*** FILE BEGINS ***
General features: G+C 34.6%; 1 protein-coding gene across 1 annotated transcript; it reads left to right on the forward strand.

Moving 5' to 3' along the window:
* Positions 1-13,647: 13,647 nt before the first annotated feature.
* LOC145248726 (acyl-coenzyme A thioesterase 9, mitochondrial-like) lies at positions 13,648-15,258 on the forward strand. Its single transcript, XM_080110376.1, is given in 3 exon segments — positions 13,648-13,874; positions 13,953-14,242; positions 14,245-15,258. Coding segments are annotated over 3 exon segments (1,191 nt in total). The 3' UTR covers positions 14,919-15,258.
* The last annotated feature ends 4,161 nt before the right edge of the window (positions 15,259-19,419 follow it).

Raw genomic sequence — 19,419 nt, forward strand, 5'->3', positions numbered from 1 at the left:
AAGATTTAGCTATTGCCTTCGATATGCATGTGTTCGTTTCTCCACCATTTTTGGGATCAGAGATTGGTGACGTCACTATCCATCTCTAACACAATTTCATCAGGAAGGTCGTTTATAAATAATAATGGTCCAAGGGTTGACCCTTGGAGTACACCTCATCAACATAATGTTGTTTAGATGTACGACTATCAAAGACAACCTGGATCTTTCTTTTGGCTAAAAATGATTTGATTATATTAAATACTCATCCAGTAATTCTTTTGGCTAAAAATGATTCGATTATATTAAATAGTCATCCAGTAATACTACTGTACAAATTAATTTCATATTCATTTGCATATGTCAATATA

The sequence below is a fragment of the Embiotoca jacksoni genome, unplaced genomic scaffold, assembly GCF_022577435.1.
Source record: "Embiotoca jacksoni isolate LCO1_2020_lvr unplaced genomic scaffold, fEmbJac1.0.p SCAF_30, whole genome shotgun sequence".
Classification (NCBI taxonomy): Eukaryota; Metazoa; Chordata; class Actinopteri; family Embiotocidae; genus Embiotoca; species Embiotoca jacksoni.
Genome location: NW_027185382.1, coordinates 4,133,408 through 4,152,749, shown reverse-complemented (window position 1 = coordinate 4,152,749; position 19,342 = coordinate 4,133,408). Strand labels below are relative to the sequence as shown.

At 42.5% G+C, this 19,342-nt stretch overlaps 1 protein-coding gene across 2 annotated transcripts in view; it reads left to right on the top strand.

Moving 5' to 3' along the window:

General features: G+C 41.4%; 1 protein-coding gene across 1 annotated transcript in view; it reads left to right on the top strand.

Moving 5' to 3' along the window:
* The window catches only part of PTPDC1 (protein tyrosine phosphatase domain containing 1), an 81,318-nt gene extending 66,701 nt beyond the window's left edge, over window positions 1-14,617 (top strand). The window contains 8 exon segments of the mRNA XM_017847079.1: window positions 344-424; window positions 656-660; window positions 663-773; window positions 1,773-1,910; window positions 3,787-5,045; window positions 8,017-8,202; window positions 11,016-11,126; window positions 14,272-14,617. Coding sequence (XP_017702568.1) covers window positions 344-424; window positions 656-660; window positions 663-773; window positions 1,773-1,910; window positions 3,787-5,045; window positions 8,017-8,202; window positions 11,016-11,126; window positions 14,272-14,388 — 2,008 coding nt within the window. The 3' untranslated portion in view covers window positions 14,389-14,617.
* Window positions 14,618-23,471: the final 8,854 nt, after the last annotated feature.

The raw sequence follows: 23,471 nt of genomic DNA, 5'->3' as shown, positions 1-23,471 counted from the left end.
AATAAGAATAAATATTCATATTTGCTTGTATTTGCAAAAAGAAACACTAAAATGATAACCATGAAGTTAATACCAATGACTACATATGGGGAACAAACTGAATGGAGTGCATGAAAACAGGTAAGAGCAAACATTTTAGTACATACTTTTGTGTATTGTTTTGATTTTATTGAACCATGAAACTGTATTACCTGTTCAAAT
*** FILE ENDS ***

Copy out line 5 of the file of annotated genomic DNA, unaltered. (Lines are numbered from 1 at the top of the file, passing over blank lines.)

* The last annotated feature ends 4,161 nt before the right edge of the window (positions 15,259-19,419 follow it).